Objective: To determine the antigenicity, nutritional adequacy, and growth-promoting efficacy of protein hydrolysate or amino acid-derived formulas in infants with cow milk allergy.
Study design: Several protein hydrolysate or amino acid-derived formulas were graded for beta-lactoglobulin content and skin reactivity in 74 atopic children with cow milk allergy proved by a double-blind, placebo-controlled challenge. A randomized, prospective follow-up study of 9 months included 22 infants with a mean age of 6 months (95% confidence interval, 4 to 7), who were fed an extensively hydrolyzed whey formula (group We), and 23 infants with a mean age of 17 (95% confidence interval, 4 to 7) months, who were given an amino acid-derived formula (group AA).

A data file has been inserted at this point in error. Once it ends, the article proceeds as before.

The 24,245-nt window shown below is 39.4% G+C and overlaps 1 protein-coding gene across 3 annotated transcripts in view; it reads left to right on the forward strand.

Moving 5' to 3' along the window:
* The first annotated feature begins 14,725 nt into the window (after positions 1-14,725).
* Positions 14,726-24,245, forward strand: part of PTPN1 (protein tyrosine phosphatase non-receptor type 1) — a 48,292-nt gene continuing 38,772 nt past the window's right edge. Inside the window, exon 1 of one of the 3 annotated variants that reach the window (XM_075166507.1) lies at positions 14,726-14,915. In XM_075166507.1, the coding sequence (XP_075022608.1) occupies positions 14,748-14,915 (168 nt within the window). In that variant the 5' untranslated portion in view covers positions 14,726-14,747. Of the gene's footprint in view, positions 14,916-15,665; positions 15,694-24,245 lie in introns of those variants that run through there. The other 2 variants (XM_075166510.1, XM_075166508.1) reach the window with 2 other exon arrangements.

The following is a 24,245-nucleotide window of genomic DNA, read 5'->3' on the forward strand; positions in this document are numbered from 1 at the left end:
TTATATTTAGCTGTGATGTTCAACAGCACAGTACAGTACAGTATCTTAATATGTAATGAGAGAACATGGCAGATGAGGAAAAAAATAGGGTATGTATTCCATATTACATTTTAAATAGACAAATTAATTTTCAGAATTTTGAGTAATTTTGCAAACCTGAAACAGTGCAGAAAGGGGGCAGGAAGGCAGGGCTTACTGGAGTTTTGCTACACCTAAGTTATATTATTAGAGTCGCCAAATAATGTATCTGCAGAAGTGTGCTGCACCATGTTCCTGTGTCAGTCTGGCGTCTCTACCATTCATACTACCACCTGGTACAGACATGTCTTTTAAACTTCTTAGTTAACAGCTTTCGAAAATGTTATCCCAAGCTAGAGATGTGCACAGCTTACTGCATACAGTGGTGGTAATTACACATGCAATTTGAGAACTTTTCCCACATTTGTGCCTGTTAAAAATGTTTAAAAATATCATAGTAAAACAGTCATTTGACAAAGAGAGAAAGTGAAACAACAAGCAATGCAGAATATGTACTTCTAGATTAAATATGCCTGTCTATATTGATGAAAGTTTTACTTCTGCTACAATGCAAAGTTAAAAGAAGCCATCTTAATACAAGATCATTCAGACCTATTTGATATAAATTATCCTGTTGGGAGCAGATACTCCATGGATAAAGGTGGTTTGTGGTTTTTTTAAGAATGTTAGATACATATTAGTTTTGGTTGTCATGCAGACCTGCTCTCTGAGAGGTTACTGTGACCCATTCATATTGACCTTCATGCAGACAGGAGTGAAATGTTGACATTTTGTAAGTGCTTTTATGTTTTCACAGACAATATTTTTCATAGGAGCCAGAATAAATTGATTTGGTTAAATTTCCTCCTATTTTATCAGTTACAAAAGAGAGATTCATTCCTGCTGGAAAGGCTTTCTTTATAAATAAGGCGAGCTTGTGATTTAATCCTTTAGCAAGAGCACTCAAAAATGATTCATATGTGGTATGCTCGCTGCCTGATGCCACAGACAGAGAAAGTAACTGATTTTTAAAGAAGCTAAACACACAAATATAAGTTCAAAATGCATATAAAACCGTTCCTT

Results: Both formulas were clinically and biochemically tolerated. The mean concentration of essential amino acids in plasma was lower in group We but higher in group AA compared with values for breast-fed control infants (p = 0.001). There was a different trend between the groups in weight (p = 0.09) and length (p = 0.006). Growth was promoted in group AA during the follow-up; it was constant during the first months, followed by a gradual decline in rate in group We. In both groups, atopic eczema improved significantly and progressively, and a downward trend was found in serum total and milk-specific IgE concentrations, proving the efficacy of both formulas.
Conclusions: Extensively hydrolyzed formulas are safe and effective for most infants; an amino acid-derived formula may be preferable for infants with multiple food allergies, especially for the maintenance of normal growth.